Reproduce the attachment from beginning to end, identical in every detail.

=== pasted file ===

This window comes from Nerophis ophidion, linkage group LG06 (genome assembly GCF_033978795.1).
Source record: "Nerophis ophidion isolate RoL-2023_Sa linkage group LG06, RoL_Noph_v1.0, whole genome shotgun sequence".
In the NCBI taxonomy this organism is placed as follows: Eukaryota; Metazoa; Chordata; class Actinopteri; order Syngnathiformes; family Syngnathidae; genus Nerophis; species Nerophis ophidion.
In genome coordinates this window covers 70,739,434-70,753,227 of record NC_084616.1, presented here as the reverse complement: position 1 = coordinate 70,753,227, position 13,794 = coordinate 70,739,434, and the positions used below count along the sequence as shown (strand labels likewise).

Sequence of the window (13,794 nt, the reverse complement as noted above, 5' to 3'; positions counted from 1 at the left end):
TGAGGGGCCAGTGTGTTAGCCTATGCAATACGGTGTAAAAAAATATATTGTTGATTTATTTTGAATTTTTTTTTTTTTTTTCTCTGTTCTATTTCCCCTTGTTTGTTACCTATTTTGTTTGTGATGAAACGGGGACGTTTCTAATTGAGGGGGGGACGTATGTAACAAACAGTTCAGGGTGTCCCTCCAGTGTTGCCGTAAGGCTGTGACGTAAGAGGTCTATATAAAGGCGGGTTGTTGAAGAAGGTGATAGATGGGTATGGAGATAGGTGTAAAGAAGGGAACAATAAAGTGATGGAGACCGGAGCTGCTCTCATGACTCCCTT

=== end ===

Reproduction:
This window comes from Nerophis ophidion, linkage group LG06 (genome assembly GCF_033978795.1).
Source record: "Nerophis ophidion isolate RoL-2023_Sa linkage group LG06, RoL_Noph_v1.0, whole genome shotgun sequence".
In the NCBI taxonomy this organism is placed as follows: Eukaryota; Metazoa; Chordata; class Actinopteri; order Syngnathiformes; family Syngnathidae; genus Nerophis; species Nerophis ophidion.
In genome coordinates this window covers 70,739,434-70,753,227 of record NC_084616.1, presented here as the reverse complement: position 1 = coordinate 70,753,227, position 13,794 = coordinate 70,739,434, and the positions used below count along the sequence as shown (strand labels likewise).

Sequence of the window (13,794 nt, the reverse complement as noted above, 5' to 3'; positions counted from 1 at the left end):
TGAGGGGCCAGTGTGTTAGCCTATGCAATACGGTGTAAAAAAATATATTGTTGATTTATTTTGAATTTTTTTTTTTTTTTTCTCTGTTCTATTTCCCCTTGTTTGTTACCTATTTTGTTTGTGATGAAACGGGGACGTTTCTAATTGAGGGGGGGACGTATGTAACAAACAGTTCAGGGTGTCCCTCCAGTGTTGCCGTAAGGCTGTGACGTAAGAGGTCTATATAAAGGCGGGTTGTTGAAGAAGGTGATAGATGGGTATGGAGATAGGTGTAAAGAAGGGAACAATAAAGTGATGGAGACCGGAGCTGCTCTCATGACTCCCTT